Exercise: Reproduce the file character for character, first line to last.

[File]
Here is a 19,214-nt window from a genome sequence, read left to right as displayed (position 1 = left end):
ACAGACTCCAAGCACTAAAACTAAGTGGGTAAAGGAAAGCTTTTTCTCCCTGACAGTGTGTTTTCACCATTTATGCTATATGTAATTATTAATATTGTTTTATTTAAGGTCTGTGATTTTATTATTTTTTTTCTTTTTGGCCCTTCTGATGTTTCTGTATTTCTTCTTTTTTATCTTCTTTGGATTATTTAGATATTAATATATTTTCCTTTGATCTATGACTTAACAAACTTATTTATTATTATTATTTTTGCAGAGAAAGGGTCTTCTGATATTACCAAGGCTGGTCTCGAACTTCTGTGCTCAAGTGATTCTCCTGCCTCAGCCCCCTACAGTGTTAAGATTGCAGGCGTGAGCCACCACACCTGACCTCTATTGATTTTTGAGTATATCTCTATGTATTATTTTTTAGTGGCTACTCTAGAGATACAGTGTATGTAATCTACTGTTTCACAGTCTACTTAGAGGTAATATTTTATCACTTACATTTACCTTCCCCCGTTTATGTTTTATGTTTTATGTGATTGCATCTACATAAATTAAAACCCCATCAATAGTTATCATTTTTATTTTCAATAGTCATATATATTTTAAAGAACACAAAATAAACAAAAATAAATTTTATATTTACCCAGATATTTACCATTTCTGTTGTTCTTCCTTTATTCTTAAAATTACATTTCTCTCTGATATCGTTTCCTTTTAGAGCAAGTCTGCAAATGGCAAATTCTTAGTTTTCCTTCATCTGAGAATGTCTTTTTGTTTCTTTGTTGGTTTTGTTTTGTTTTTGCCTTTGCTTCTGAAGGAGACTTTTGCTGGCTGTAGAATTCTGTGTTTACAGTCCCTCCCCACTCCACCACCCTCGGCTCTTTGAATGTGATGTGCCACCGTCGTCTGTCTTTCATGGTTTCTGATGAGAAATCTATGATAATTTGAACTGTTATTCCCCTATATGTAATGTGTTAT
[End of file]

Here is a 19,214-nt window from a genome sequence, read left to right as displayed (position 1 = left end):
ACAGACTCCAAGCACTAAAACTAAGTGGGTAAAGGAAAGCTTTTTCTCCCTGACAGTGTGTTTTCACCATTTATGCTATATGTAATTATTAATATTGTTTTATTTAAGGTCTGTGATTTTATTATTTTTTTTCTTTTTGGCCCTTCTGATGTTTCTGTATTTCTTCTTTTTTATCTTCTTTGGATTATTTAGATATTAATATATTTTCCTTTGATCTATGACTTAACAAACTTATTTATTATTATTATTTTTGCAGAGAAAGGGTCTTCTGATATTACCAAGGCTGGTCTCGAACTTCTGTGCTCAAGTGATTCTCCTGCCTCAGCCCCCTACAGTGTTAAGATTGCAGGCGTGAGCCACCACACCTGACCTCTATTGATTTTTGAGTATATCTCTATGTATTATTTTTTAGTGGCTACTCTAGAGATACAGTGTATGTAATCTACTGTTTCACAGTCTACTTAGAGGTAATATTTTATCACTTACATTTACCTTCCCCCGTTTATGTTTTATGTTTTATGTGATTGCATCTACATAAATTAAAACCCCATCAATAGTTATCATTTTTATTTTCAATAGTCATATATATTTTAAAGAACACAAAATAAACAAAAATAAATTTTATATTTACCCAGATATTTACCATTTCTGTTGTTCTTCCTTTATTCTTAAAATTACATTTCTCTCTGATATCGTTTCCTTTTAGAGCAAGTCTGCAAATGGCAAATTCTTAGTTTTCCTTCATCTGAGAATGTCTTTTTGTTTCTTTGTTGGTTTTGTTTTGTTTTTGCCTTTGCTTCTGAAGGAGACTTTTGCTGGCTGTAGAATTCTGTGTTTACAGTCCCTCCCCACTCCACCACCCTCGGCTCTTTGAATGTGATGTGCCACCGTCGTCTGTCTTTCATGGTTTCTGATGAGAAATCTATGATAATTTGAACTGTTATTCCCCTATATGTAATGTGTTAT